• These computer program instructions may also be stored in a computer-readable memory that can direct a computer or other programmable data processing apparatus to function in a particular manner, such that the instructions stored in the computer-readable memory produce an article of manufacture including computer-readable instructions for implementing the functionality specified in the flowchart block or blocks. The computer program instructions may also be loaded onto a computer or other programmable data processing apparatus to cause a series of operational steps to be performed on the computer or other programmable apparatus to produce a computer-implemented process such that the instructions that execute on the computer or other programmable apparatus provide operations for implementing the functions specified in the flowchart block or blocks.
  • Accordingly, blocks of the block diagrams and flowchart illustrations support various combinations for performing the specified functions, combinations of operations for performing the specified functions and program instructions for performing the specified functions. It should also be understood that each block of the block diagrams and flowchart illustrations, and combinations of blocks in the block diagrams and flowchart illustrations, could be implemented by special purpose hardware-based computer systems that perform the specified functions or operations, or combinations of special purpose hardware and computer instructions.
  • Exemplary System Architecture
  • FIG. 1 is a block diagram of a service exception analysis system (SEAS) 20 that can be used in conjunction with various embodiments of the present invention. In at least the illustrated embodiment, the system 20 may include one or more distributed computing devices 100, one or more distributed handheld devices 110, and one or more central computing devices 120, each configured in communication with a SEAS server 200 via one or more networks 130. While FIG. 1 illustrates the various system entities as separate, standalone entities, the various embodiments are not limited to this particular architecture.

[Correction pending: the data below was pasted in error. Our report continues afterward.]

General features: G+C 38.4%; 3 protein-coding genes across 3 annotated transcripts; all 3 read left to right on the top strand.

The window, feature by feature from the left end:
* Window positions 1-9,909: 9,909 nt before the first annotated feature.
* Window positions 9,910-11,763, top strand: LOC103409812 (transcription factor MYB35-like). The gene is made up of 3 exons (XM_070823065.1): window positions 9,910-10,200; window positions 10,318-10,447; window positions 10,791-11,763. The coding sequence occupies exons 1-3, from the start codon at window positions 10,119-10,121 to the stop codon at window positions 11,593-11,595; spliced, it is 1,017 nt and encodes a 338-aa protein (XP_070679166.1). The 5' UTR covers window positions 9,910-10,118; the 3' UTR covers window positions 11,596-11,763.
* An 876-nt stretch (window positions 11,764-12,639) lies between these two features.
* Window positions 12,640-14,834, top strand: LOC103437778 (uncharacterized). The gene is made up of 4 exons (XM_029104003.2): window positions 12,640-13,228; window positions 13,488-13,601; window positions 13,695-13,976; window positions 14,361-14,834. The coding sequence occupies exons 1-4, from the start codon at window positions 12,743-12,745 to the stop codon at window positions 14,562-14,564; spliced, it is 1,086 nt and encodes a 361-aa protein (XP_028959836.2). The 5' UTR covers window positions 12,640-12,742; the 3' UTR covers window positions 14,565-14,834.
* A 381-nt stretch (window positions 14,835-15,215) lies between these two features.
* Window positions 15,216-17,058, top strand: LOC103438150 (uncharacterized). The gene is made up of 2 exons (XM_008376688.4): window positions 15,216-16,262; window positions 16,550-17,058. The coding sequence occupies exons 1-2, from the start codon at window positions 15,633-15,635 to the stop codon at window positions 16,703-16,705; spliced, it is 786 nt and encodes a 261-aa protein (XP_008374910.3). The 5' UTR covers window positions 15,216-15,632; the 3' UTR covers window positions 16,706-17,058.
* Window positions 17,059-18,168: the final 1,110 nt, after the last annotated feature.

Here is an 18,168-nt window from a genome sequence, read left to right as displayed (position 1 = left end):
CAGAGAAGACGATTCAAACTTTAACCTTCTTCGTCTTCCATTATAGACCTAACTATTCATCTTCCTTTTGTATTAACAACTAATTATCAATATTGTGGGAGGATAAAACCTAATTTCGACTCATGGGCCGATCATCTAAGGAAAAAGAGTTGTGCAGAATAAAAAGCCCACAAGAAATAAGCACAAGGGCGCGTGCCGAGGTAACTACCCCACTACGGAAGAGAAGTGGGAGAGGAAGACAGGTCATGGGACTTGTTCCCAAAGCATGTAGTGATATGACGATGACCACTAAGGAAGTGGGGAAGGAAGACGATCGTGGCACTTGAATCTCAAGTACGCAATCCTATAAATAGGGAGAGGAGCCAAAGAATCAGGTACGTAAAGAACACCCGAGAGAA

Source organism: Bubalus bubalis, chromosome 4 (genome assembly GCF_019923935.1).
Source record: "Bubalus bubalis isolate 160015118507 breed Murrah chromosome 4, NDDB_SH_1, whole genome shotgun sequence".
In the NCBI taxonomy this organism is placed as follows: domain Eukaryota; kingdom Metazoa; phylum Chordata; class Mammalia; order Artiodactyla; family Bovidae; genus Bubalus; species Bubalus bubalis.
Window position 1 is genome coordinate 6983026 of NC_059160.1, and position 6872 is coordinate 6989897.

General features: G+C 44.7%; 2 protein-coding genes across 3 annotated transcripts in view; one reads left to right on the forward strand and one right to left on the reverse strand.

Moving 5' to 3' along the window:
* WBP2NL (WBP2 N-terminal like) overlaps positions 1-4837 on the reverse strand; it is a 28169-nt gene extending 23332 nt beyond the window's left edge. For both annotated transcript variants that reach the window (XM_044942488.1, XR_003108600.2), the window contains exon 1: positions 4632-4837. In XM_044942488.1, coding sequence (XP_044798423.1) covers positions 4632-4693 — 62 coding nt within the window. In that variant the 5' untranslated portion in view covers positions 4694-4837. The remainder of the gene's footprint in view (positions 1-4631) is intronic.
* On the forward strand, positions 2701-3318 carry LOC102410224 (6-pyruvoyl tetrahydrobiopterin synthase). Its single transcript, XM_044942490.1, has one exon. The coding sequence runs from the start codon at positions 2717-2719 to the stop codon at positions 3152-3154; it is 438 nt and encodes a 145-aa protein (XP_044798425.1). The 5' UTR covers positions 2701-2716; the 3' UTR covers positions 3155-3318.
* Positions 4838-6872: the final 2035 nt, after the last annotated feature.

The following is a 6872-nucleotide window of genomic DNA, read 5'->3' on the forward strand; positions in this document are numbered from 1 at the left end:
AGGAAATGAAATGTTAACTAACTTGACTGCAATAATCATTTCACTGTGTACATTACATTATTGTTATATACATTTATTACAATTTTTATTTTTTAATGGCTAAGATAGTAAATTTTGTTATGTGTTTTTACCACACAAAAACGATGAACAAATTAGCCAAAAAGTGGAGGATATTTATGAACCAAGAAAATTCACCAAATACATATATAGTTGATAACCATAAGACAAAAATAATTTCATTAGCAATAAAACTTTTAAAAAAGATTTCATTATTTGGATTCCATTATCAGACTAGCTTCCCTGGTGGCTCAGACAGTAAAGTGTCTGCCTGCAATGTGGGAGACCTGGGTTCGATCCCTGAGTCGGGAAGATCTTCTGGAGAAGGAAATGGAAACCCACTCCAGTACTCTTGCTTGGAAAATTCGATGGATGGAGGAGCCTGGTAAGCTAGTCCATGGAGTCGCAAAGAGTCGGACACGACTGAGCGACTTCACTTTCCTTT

• According to various embodiments of the present invention, the one or more networks 130 may be capable of supporting communication in accordance with any one or more of a number of second-generation (2G), 2.5G, third-generation (3G), and/or fourth-generation (4G) mobile communication protocols, or the like. More particularly, the one or more networks 130 may be capable of supporting communication in accordance with 2G wireless communication protocols IS-136 (TDMA), GSM, and IS-95 (CDMA). Also, for example, the one or more networks 130 may be capable of supporting communication in accordance with 2.5G wireless communication protocols GPRS, Enhanced Data GSM Environment (EDGE), or the like. In addition, for example, the one or more networks 130 may be capable of supporting communication in accordance with 3G wireless communication protocols such as Universal Mobile Telephone System (UMTS) network employing Wideband Code Division Multiple Access (WCDMA) radio access technology. Some narrow-band AMPS (NAMPS), as well as TACS, network(s) may also benefit from embodiments of the present invention, as should dual or higher mode mobile stations (e.g., digital/analog or TDMA/CDMA/analog phones). As yet another example, each of the components of the system 5 may be configured to communicate with one another in accordance with techniques such as, for example, radio frequency (RF), Bluetooth™, infrared (IrDA), or any of a number of different wired or wireless networking techniques, including a wired or wireless Personal Area Network (“PAN”), Local Area Network (“LAN”), Metropolitan Area Network (“MAN”), Wide Area Network (“WAN”), or the like.